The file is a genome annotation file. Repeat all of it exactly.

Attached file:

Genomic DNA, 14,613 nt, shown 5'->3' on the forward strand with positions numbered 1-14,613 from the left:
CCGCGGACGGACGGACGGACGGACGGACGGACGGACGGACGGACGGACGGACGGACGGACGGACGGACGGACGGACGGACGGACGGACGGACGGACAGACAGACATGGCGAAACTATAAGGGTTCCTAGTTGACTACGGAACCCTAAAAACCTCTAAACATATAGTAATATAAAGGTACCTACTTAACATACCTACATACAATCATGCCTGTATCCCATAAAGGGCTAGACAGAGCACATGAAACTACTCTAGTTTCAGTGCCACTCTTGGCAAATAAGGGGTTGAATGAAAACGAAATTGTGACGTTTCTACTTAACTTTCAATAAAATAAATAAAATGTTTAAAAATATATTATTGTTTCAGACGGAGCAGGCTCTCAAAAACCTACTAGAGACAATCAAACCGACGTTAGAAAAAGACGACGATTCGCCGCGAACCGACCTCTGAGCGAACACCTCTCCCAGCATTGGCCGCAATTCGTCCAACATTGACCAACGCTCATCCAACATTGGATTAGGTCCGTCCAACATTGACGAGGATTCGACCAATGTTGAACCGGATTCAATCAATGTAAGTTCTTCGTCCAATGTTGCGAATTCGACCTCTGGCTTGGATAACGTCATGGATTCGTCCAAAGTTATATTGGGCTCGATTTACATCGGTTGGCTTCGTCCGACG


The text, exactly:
Genomic DNA, 14,613 nt, shown 5'->3' on the forward strand with positions numbered 1-14,613 from the left:
CCGCGGACGGACGGACGGACGGACGGACGGACGGACGGACGGACGGACGGACGGACGGACGGACGGACGGACGGACGGACGGACGGACGGACGGACAGACAGACATGGCGAAACTATAAGGGTTCCTAGTTGACTACGGAACCCTAAAAACCTCTAAACATATAGTAATATAAAGGTACCTACTTAACATACCTACATACAATCATGCCTGTATCCCATAAAGGGCTAGACAGAGCACATGAAACTACTCTAGTTTCAGTGCCACTCTTGGCAAATAAGGGGTTGAATGAAAACGAAATTGTGACGTTTCTACTTAACTTTCAATAAAATAAATAAAATGTTTAAAAATATATTATTGTTTCAGACGGAGCAGGCTCTCAAAAACCTACTAGAGACAATCAAACCGACGTTAGAAAAAGACGACGATTCGCCGCGAACCGACCTCTGAGCGAACACCTCTCCCAGCATTGGCCGCAATTCGTCCAACATTGACCAACGCTCATCCAACATTGGATTAGGTCCGTCCAACATTGACGAGGATTCGACCAATGTTGAACCGGATTCAATCAATGTAAGTTCTTCGTCCAATGTTGCGAATTCGACCTCTGGCTTGGATAACGTCATGGATTCGTCCAAAGTTATATTGGGCTCGATTTACATCGGTTGGCTTCGTCCGACG